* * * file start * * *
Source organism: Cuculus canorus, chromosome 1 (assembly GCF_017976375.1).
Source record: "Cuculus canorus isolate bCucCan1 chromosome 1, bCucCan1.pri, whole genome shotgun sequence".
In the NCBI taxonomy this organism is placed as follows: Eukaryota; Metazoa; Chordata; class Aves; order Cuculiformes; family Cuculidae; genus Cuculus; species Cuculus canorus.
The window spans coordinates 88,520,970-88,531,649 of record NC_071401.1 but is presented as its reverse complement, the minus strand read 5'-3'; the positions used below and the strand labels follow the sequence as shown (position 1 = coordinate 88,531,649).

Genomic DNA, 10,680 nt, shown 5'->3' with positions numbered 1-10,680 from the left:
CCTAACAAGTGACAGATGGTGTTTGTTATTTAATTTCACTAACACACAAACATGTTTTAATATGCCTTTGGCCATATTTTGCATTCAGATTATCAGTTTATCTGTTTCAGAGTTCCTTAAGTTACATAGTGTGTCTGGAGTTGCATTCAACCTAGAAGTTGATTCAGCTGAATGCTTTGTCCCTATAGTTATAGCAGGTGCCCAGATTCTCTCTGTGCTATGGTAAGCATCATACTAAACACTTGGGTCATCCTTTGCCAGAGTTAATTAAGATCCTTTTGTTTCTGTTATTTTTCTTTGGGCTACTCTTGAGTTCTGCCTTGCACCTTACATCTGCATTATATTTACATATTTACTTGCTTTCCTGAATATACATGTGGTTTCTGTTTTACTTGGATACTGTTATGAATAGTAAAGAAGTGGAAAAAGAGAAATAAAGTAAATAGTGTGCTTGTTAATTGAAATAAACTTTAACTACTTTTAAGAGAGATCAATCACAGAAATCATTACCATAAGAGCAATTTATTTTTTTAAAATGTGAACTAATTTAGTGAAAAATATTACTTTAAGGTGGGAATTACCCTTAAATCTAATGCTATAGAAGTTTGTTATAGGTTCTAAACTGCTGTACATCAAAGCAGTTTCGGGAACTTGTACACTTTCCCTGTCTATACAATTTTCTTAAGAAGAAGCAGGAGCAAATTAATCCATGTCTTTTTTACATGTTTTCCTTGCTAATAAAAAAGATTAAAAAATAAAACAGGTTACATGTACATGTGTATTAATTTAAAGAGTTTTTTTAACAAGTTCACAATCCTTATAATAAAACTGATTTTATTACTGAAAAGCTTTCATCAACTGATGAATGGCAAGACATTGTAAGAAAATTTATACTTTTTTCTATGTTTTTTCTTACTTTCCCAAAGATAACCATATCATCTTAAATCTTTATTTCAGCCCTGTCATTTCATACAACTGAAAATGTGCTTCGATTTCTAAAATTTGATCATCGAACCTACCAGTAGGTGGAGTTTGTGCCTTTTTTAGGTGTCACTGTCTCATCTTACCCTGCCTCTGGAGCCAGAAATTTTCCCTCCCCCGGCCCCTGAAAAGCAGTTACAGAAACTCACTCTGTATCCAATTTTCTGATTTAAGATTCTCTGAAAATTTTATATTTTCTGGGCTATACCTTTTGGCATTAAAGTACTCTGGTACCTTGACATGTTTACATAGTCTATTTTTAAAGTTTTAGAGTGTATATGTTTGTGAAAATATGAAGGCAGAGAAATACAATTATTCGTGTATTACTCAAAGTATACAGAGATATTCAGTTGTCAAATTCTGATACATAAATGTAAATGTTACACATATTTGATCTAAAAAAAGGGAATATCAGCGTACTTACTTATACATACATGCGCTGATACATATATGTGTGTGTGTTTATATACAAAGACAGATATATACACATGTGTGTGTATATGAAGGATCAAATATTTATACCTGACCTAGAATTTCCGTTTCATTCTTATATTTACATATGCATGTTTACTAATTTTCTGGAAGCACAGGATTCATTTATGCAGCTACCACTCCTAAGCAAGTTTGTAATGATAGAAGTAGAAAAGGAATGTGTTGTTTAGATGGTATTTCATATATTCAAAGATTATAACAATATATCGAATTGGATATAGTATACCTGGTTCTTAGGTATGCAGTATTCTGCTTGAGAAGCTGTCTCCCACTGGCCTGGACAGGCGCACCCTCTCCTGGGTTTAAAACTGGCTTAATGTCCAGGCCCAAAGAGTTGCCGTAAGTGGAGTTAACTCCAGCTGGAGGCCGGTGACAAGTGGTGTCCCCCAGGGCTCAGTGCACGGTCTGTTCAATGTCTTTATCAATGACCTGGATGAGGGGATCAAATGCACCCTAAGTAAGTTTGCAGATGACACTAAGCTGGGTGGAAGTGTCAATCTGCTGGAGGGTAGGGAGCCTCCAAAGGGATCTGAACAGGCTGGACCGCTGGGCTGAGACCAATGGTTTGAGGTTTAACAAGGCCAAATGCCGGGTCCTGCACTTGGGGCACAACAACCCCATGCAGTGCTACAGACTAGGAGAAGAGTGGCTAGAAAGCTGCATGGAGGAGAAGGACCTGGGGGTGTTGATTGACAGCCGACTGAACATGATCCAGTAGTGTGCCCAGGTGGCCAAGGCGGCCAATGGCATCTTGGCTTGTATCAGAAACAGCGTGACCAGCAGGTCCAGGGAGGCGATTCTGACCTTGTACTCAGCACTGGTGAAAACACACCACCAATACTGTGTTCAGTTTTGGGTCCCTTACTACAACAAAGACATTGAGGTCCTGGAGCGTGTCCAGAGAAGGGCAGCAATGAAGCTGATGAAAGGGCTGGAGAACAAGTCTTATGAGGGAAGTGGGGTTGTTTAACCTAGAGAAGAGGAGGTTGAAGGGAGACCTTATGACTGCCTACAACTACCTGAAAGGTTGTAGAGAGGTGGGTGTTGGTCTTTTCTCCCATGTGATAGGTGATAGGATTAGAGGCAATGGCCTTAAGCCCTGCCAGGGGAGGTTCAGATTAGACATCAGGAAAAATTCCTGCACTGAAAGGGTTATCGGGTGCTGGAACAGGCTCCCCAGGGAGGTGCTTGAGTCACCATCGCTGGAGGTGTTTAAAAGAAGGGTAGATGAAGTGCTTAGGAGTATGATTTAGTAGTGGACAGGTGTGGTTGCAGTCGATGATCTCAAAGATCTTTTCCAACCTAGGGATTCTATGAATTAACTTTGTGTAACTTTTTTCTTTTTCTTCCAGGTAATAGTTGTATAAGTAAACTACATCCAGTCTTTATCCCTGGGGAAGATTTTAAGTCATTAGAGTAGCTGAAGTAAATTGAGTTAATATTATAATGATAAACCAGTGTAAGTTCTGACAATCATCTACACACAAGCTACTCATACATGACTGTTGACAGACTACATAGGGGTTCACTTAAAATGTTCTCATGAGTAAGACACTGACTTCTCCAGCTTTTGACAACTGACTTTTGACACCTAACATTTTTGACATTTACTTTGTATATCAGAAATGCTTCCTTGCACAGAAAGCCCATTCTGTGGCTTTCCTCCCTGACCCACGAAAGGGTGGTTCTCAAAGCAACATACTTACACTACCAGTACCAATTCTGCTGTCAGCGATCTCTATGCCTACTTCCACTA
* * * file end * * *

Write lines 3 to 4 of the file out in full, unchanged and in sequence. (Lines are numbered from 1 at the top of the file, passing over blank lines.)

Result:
In the NCBI taxonomy this organism is placed as follows: Eukaryota; Metazoa; Chordata; class Aves; order Cuculiformes; family Cuculidae; genus Cuculus; species Cuculus canorus.
The window spans coordinates 88,520,970-88,531,649 of record NC_071401.1 but is presented as its reverse complement, the minus strand read 5'-3'; the positions used below and the strand labels follow the sequence as shown (position 1 = coordinate 88,531,649).